This post is a transcript of a 4-minute weekly radio commentary aired on several Utah radio stations.
For those who have ever wondered what a “push poll” looks like, the Center for American Progress, a liberal think tank that’s up in arms about the West’s movement to transfer most federal lands to state control, provided a great example a couple of weeks ago.
Their poll clearly demonstrated, at least in their minds, that a majority of Westerners oppose turning over the 50 percent of Western lands that D.C. currently owns to state control. You can see a summary of it here.
This one-sided poll was crafted to support a specific outcome by asking leading questions of very few people across a wide swath of states. Shocking, I know. If either the Center for American Progress or the polling companies involved were capable of being embarrassed, they would have enough red on their faces to paint a barn. But as their purpose was simply to advance a point of view, I’m sure they’re basking in the light they’ve stolen from the rest of us. The world is just a little dumber for their efforts, and while both the left and right are guilty of dishonest polls to either push a viewpoint or raise a buck, this is a particularly egregious example.
The axiom that you get what you pay for is especially true in the polling business, where the wording of a question can lead to desired responses that campaigners can then tout as a “The people have spoken” moment. This poll basically asks people if they would rather see state taxpayers pay for the rape and ruin of public lands or have those lands munificently managed by benevolent federal cherubs gently tending the flora and fauna as they glide effortlessly — and at no cost to the taxpayer — overhead.
Here’s the question they’re most proud of:
Thinking about one idea related to national forests, national parks, wildlife refuges, and other national public lands in your state, would you support or oppose having your state Government and taxpayers assume full control of managing these public lands, including paying for all related costs, including the cost of preventing and fighting wildfires?
Got all that? Never mind that nobody is talking about turning national parks over to the states, or that states somehow are able to conserve and manage their current lands at a profit while the federal government operates theirs at a loss. Framing a question that nobody else is asking to bake in a preferred response tells us exactly zero about people’s real feelings on the actual policy being considered. But no matter. Why let facts get in the way of a good story?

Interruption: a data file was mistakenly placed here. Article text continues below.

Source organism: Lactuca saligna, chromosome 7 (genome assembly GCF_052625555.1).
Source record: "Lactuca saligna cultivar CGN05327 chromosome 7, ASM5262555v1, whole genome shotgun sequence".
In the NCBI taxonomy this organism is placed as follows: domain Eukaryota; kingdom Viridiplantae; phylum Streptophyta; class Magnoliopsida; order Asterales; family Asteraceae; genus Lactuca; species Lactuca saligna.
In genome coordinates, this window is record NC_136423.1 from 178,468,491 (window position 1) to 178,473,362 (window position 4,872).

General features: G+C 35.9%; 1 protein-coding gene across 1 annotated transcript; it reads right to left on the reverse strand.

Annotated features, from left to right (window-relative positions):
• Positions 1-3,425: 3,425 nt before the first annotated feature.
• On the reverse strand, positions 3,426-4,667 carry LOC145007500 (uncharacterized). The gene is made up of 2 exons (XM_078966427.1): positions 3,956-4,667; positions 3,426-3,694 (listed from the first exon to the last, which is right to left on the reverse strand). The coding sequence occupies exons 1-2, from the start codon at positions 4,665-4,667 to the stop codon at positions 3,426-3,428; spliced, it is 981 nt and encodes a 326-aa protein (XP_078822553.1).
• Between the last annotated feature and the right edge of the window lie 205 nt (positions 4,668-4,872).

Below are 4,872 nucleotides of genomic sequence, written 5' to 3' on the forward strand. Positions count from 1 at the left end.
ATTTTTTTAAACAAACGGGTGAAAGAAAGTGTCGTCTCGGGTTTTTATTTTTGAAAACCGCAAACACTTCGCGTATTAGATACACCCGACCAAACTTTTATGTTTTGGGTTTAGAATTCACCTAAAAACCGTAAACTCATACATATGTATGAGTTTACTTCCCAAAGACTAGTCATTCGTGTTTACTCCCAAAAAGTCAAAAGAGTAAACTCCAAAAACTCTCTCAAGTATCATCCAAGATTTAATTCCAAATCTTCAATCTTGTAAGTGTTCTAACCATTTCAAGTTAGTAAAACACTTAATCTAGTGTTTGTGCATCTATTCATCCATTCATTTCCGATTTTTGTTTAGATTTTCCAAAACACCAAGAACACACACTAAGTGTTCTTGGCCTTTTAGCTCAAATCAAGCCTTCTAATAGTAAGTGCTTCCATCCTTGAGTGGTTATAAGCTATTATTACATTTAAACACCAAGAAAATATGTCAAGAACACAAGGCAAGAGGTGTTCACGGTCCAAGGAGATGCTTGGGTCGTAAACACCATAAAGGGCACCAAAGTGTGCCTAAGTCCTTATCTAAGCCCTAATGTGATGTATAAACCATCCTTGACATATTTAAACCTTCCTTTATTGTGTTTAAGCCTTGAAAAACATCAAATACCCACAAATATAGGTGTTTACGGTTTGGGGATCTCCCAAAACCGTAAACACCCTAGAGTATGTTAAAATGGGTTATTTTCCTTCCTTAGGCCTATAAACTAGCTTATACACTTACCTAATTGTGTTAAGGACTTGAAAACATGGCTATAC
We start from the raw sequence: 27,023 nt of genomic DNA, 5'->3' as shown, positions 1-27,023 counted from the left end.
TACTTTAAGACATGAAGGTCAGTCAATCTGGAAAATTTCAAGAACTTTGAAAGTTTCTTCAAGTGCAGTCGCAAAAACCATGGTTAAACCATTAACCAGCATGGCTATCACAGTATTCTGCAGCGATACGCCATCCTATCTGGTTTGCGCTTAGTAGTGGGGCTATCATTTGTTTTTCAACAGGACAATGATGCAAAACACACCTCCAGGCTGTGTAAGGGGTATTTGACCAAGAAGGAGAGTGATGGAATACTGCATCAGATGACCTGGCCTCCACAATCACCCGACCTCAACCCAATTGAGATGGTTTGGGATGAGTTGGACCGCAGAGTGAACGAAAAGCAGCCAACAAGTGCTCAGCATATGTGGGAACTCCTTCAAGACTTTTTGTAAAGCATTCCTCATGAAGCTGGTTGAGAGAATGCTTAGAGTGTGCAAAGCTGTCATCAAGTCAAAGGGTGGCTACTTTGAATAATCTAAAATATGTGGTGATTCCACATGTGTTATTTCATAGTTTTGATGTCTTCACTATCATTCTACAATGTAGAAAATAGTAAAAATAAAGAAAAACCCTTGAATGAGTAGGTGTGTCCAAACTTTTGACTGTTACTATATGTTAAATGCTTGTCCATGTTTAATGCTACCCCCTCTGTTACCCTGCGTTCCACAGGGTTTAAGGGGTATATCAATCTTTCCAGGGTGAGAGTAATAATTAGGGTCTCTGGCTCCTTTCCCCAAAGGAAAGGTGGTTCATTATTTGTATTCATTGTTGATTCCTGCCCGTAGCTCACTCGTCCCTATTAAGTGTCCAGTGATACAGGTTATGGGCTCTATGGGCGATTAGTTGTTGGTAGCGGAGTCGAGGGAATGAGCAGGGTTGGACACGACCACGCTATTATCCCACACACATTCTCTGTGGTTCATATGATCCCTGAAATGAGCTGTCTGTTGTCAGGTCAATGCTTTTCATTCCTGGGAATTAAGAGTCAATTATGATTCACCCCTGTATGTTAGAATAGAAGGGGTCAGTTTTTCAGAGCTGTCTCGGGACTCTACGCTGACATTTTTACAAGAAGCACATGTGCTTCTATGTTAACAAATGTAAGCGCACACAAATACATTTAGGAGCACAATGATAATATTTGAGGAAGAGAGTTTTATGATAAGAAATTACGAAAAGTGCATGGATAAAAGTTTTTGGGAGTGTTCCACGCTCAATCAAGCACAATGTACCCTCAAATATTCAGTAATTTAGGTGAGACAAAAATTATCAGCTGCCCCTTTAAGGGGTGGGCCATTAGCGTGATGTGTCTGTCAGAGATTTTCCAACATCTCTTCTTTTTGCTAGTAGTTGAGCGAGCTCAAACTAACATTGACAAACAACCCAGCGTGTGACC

Coincidentally, Utahpolicy.com came out with some poll results on the same issue and at about the same time. Except their questions were simple and straightforward. They simply asked Utahns whether they support or oppose state efforts to take control of Bureau of Land Management and U.S. Forest Service lands, and whether they supported a lawsuit against the federal government to make that happen. Sixty percent wanted to take control of BLM lands, 50 percent thought the state should control Forest Service lands, and 54 percent supported a lawsuit. Those poll results are here and here.
Utahns, it turns out, have been discussing this issue for several years as a result of the state’s Transfer of Public Lands Act, and so know what’s really being asked for and what the costs and benefits to the state look like. In short, they know what they’re talking about and so are better indicators of true attitudes on the topic.
Even with all its shortcomings, though, the push poll provided valuable information. If pollsters were able to transparently load their questions this heavily with leading and misleading questions and still barely get a majority to parrot their point of view, we can expect that when people actually get to know the facts – as they already have in Utah – about the benefits of allowing those closest to the land and with the most at stake in its conservation and balanced use to manage it.
That’s why the Center for American Progress is masquerading marketing as research and misrepresenting the intentions of people who want to balance conservation with productivity. They know they lose on the facts in an honest debate. So it’s in their interest to avoid one.
For Sutherland Institute, I’m Carl Graham. Thanks for listening.
Find this and other Utah Public Policy discussions at Sutherland Daily.